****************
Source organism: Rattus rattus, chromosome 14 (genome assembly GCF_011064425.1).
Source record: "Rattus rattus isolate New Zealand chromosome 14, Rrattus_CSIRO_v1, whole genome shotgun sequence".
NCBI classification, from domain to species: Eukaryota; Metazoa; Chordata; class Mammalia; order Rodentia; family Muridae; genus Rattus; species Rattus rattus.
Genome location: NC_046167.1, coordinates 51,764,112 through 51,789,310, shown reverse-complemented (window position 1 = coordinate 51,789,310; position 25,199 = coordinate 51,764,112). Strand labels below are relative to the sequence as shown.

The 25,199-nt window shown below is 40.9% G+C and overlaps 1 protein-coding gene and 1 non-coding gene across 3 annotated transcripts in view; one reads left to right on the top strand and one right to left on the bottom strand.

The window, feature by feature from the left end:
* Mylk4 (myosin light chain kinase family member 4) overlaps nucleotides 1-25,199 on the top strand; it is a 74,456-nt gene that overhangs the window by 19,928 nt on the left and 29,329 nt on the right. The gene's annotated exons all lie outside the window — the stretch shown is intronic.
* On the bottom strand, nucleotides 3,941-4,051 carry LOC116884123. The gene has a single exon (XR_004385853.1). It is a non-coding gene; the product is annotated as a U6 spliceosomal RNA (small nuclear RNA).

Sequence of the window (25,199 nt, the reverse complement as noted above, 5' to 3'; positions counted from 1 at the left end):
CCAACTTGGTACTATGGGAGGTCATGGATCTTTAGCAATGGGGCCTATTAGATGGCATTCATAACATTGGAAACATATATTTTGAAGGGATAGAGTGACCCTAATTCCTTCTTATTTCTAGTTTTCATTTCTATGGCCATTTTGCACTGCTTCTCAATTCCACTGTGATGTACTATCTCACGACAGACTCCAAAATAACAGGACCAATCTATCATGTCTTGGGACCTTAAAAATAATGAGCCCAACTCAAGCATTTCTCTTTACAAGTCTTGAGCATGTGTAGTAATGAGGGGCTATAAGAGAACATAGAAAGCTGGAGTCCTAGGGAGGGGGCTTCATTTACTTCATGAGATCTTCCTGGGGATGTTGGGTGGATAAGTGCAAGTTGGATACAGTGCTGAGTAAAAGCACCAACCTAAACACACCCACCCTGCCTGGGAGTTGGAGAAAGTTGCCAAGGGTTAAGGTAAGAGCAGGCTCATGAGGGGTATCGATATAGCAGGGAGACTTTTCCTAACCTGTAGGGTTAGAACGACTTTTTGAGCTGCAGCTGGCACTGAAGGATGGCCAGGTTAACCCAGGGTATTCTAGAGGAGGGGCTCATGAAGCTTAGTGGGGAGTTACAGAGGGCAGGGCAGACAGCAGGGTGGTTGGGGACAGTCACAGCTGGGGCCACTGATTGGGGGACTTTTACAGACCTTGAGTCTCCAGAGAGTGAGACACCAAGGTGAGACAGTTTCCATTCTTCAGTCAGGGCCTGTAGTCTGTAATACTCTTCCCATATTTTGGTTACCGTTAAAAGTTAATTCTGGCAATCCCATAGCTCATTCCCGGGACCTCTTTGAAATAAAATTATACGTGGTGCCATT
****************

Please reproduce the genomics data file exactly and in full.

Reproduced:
Source organism: Rattus rattus, chromosome 14 (genome assembly GCF_011064425.1).
Source record: "Rattus rattus isolate New Zealand chromosome 14, Rrattus_CSIRO_v1, whole genome shotgun sequence".
NCBI classification, from domain to species: Eukaryota; Metazoa; Chordata; class Mammalia; order Rodentia; family Muridae; genus Rattus; species Rattus rattus.
Genome location: NC_046167.1, coordinates 51,764,112 through 51,789,310, shown reverse-complemented (window position 1 = coordinate 51,789,310; position 25,199 = coordinate 51,764,112). Strand labels below are relative to the sequence as shown.

The 25,199-nt window shown below is 40.9% G+C and overlaps 1 protein-coding gene and 1 non-coding gene across 3 annotated transcripts in view; one reads left to right on the top strand and one right to left on the bottom strand.

The window, feature by feature from the left end:
* Mylk4 (myosin light chain kinase family member 4) overlaps nucleotides 1-25,199 on the top strand; it is a 74,456-nt gene that overhangs the window by 19,928 nt on the left and 29,329 nt on the right. The gene's annotated exons all lie outside the window — the stretch shown is intronic.
* On the bottom strand, nucleotides 3,941-4,051 carry LOC116884123. The gene has a single exon (XR_004385853.1). It is a non-coding gene; the product is annotated as a U6 spliceosomal RNA (small nuclear RNA).

Sequence of the window (25,199 nt, the reverse complement as noted above, 5' to 3'; positions counted from 1 at the left end):
CCAACTTGGTACTATGGGAGGTCATGGATCTTTAGCAATGGGGCCTATTAGATGGCATTCATAACATTGGAAACATATATTTTGAAGGGATAGAGTGACCCTAATTCCTTCTTATTTCTAGTTTTCATTTCTATGGCCATTTTGCACTGCTTCTCAATTCCACTGTGATGTACTATCTCACGACAGACTCCAAAATAACAGGACCAATCTATCATGTCTTGGGACCTTAAAAATAATGAGCCCAACTCAAGCATTTCTCTTTACAAGTCTTGAGCATGTGTAGTAATGAGGGGCTATAAGAGAACATAGAAAGCTGGAGTCCTAGGGAGGGGGCTTCATTTACTTCATGAGATCTTCCTGGGGATGTTGGGTGGATAAGTGCAAGTTGGATACAGTGCTGAGTAAAAGCACCAACCTAAACACACCCACCCTGCCTGGGAGTTGGAGAAAGTTGCCAAGGGTTAAGGTAAGAGCAGGCTCATGAGGGGTATCGATATAGCAGGGAGACTTTTCCTAACCTGTAGGGTTAGAACGACTTTTTGAGCTGCAGCTGGCACTGAAGGATGGCCAGGTTAACCCAGGGTATTCTAGAGGAGGGGCTCATGAAGCTTAGTGGGGAGTTACAGAGGGCAGGGCAGACAGCAGGGTGGTTGGGGACAGTCACAGCTGGGGCCACTGATTGGGGGACTTTTACAGACCTTGAGTCTCCAGAGAGTGAGACACCAAGGTGAGACAGTTTCCATTCTTCAGTCAGGGCCTGTAGTCTGTAATACTCTTCCCATATTTTGGTTACCGTTAAAAGTTAATTCTGGCAATCCCATAGCTCATTCCCGGGACCTCTTTGAAATAAAATTATACGTGGTGCCATT